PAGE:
Side note: Other types of solid core balls, like baseballs, golf balls also have temperature impact, but the mechanics are a bit different. Here the characteristics of the material inside the ball are responsible for the bounciness of the ball. For example the rubbery insides are affected by temperature, which impacts the ball’s performance.

Overall, a ball’s bounciness is dependent on the elasticity of its constructed materials. The characteristic of elasticity allows the ball to retain kinetic energy during a collision by having the ability to flex without breaking, the ball can then return to its original shape post bounce. This scientific measure of a ball and its material’s elasticity is called the coefficient of restitution. You can read about it in any high school Physics book. An object with a low coefficient of restitution will lose a great deal of its kinetic energy in a collision through breaking or deforming, or through the generation of sound or heat. Compare the kinetic energy transmission through steel balls suspended on strings as they bounce back and forth in an example of a high coefficient of restitution. Now consider a lump of clay or a piece of glass in a collision, both materials having very low restitution values – they simply do not transfer energy well because they are not as elastic.

But even materials that do can transfer energy well, like a rubber band can be affected by temperature. The colder a material gets, the less elastic it can be. Under cold conditions, the material can actually absorb energy rather than transferring it, giving it less movement or “bounce.”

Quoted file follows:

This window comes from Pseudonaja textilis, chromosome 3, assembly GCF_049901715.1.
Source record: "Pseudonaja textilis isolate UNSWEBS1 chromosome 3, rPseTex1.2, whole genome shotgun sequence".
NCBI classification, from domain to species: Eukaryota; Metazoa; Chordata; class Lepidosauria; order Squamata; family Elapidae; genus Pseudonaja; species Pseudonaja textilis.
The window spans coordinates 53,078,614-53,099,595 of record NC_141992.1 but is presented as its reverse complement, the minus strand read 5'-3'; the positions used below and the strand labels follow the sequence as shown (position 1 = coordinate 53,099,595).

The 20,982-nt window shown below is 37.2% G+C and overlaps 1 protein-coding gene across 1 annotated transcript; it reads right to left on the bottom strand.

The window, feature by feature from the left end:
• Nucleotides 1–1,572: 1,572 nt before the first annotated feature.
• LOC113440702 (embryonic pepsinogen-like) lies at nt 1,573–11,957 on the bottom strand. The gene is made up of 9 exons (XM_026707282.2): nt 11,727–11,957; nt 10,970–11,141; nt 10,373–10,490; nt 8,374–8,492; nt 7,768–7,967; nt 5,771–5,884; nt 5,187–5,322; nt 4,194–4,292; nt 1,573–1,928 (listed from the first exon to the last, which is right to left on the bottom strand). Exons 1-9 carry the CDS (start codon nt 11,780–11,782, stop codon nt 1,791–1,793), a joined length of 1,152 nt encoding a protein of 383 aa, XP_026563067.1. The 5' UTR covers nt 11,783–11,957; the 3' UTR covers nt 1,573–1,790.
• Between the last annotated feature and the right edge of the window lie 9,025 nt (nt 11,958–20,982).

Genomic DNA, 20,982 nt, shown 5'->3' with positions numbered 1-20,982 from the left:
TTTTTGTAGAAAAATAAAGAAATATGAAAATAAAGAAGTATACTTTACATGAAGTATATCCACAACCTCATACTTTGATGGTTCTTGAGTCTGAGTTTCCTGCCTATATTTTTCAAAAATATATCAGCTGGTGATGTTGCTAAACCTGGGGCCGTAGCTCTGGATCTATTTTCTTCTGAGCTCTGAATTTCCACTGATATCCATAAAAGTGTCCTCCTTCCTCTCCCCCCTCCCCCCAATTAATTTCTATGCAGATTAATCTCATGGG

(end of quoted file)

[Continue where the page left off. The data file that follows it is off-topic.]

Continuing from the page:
Both inflated balls like footballs and solid core balls like a baseball rely on the principle of coefficient of restitution. A warmed, (over inflated) ball is more elastic and would likely be easier to grip, to catch, and to be punted farther.
While a cold, (under inflated) ball would be less easily handled and some athletes have described cold weather footballs like dealing with a brick!

There are plenty of game time examples of weather affecting football games and some are traced directly to temperatures!

New York Giants legend Y.A. Tittle played his biggest football games in cold climate weather. The Hall of Fame quarterback carried the Giants to three straight title games from 1961-63. The games were played in Green Bay, New York and Chicago. The Giants lost all three-title matchups. In the book “Tales from the New York Giants Sidelines,” Tittle told author Paul Schwartz that the Giants’ offense had meltdowns in cold inclement weather.